DAS is a hot button topic for some utility pole owners, and a growing issue in the world of joint use. Short for “distributed antenna system”, DAS is a network of antenna nodes often attached to utility poles to provide wireless service to a specific geographic area or structure. The service DAS offers is a growing want in metropolitan areas and small towns alike, as private companies and even neighborhoods seek to feed the growing desire for always-on high speed wireless access to smart phones, laptops, tablets, televisions, and even connected appliances.
If utility pole owners ever doubted that the tide was turning toward increased DAS attachment, they need only look at the FCC’s own correspondence. In early 2014, the FCC released a broadband deployment proceeding, which proposed to speed up the deployment of DAS and small cells through an exemption from the National Environmental Policy Act of 1969. The new ruling overturns concerns about DAS previously based on large cell wireless installations and affects on wildlife. In their ruling, the FCC noted, “The increasing demand for advanced wireless services and greater wireless bandwidth is driving a need for additional infrastructure deployment and new infrastructure technologies. To meet localized needs for coverage or increased capacity in outdoor and indoor environments, many wireless providers are turning in part to small cell technologies and DAS.”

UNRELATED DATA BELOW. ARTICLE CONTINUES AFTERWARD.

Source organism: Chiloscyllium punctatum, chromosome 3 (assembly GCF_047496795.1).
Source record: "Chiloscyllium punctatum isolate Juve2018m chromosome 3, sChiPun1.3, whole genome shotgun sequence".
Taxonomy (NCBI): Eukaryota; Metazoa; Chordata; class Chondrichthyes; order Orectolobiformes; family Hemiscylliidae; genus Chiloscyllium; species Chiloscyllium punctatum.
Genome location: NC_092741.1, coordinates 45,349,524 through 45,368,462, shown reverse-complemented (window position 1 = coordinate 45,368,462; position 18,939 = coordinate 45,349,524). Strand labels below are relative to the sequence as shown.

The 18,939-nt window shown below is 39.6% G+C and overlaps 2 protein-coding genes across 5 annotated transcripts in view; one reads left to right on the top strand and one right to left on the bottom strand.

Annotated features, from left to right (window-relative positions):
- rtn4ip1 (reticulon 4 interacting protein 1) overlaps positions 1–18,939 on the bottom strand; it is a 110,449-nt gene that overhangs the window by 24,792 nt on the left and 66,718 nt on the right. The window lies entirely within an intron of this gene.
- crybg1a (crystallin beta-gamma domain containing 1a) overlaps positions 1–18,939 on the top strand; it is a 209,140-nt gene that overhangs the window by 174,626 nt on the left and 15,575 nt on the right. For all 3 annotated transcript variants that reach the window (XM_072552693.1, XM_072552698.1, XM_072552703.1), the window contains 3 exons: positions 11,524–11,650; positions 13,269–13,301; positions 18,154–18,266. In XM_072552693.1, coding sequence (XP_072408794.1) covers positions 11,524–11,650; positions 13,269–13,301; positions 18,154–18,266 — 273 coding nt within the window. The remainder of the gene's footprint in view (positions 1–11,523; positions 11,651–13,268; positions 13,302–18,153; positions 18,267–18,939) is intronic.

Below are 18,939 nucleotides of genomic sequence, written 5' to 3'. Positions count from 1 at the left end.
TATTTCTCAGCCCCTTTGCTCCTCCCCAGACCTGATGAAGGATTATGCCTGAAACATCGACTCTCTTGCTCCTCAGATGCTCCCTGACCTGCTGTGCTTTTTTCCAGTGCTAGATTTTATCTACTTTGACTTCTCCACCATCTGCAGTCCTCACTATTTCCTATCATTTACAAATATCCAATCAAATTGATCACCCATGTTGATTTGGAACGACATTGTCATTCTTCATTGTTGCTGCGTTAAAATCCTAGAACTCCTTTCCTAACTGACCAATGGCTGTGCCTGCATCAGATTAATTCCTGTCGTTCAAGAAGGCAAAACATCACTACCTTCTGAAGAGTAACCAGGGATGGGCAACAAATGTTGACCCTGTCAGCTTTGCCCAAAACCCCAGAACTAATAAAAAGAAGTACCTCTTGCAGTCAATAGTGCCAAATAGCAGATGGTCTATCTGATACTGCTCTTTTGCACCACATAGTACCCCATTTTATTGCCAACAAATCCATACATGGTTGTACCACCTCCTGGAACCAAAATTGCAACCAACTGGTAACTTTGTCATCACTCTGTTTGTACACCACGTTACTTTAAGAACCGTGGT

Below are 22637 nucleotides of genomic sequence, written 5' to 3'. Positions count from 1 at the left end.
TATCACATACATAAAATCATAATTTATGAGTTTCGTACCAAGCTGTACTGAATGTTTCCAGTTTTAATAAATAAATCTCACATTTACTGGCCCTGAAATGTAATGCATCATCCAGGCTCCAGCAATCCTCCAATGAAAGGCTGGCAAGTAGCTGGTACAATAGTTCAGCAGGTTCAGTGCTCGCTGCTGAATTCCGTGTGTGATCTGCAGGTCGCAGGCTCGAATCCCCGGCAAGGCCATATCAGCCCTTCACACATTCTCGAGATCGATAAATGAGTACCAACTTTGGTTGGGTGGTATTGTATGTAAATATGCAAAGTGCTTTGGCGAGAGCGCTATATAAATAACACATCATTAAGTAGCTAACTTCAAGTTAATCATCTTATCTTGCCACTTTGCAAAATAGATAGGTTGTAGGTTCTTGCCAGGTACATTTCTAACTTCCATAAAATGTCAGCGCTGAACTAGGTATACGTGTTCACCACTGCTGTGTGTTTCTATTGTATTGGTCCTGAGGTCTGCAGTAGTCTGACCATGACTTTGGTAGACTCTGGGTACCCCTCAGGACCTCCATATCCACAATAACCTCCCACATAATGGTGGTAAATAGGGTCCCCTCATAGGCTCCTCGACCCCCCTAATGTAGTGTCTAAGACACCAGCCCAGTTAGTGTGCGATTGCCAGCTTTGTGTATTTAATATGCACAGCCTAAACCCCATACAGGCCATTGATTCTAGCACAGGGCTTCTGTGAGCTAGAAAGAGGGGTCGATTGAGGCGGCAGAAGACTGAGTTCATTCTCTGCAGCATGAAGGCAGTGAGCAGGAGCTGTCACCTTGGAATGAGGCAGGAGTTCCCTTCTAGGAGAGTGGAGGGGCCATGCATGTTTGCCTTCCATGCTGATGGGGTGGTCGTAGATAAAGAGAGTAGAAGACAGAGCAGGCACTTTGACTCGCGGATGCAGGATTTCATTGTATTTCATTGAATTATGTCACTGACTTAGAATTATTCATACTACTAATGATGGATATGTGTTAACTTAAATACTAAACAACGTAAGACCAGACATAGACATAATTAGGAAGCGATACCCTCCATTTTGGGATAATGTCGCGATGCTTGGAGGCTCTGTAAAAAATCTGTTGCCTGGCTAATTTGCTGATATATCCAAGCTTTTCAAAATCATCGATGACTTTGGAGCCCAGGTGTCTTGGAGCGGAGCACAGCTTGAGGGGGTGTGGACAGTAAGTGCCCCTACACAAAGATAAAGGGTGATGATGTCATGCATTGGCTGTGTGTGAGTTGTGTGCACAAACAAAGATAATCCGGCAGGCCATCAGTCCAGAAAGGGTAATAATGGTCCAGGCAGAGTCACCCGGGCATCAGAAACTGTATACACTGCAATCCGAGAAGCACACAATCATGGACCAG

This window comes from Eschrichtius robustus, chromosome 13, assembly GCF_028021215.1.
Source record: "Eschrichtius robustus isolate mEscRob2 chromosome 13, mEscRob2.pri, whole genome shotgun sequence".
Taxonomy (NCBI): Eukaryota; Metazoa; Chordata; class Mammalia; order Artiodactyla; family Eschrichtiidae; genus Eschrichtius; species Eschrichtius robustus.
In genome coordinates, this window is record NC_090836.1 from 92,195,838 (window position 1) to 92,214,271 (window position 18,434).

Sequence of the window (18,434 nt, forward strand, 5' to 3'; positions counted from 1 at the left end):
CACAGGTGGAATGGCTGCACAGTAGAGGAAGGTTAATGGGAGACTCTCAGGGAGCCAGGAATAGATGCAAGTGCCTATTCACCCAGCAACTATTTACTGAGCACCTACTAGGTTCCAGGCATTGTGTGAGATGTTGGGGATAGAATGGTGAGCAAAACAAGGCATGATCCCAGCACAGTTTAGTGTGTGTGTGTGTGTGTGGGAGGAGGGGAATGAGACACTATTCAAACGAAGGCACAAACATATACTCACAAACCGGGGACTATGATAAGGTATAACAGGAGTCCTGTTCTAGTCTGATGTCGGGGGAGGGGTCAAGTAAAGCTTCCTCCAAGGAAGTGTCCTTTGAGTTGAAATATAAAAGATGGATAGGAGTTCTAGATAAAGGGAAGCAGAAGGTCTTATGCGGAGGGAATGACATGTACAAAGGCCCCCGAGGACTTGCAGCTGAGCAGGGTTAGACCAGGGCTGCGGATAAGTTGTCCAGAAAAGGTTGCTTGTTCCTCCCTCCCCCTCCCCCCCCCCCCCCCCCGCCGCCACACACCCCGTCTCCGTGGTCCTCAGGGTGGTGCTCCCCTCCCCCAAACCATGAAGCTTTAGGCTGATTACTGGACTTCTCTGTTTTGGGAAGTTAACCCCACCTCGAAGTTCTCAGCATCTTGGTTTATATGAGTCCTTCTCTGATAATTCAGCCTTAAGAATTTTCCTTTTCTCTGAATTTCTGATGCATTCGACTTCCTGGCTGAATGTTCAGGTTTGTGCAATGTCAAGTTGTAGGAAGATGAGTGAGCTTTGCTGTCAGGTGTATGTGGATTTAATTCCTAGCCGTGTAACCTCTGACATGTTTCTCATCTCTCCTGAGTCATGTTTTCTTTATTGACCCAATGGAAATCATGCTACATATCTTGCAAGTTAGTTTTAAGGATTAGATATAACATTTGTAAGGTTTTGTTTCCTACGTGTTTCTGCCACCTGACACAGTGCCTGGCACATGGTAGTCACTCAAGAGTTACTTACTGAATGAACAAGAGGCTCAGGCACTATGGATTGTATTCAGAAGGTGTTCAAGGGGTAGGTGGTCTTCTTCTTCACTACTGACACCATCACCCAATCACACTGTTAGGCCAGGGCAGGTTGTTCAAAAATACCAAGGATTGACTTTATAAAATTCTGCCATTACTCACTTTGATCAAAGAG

Why be concerned? The issues with DAS are varied. Some concerns worth considering:
Space on existing poles
Utility poles are prime real estate in our tech-hungry world. DAS attachments will compete with all manner of equipment already on poles from cable television to broadband to telephone and beyond, and there is only so much room available. The fix? Conduct a thorough field inventory to know exactly what equipment is on poles and how much room is left and where to safely accommodate DAS.
With the popularity of DAS systems increasing, attachment requests may hit previously unheard of levels for pole owners not used to so much activity. Keeping ahead of demand—and not creating annoying backlogs—is key. The fix? Use a robust joint use communication system to keep attachment and transfer requests along with everything else relating to joint use process and procedure—organized and under control.
DAS did not enjoy a favorable introduction in the joint use world. When first introduced, unlawful, unregulated attachments created an environment of mistrust on the part of pole owners, along with NESC violations on the poles. We all hope history does not repeat in this respect, and that attaching companies will do better to honor pole owner requirements. The fix: Best practices, including field inventory and good record keeping to banish bootlegs, along with streamlined communication with attaching companies facilitated by a smart joint use management solution designed to keep contacts and contract information close at hand.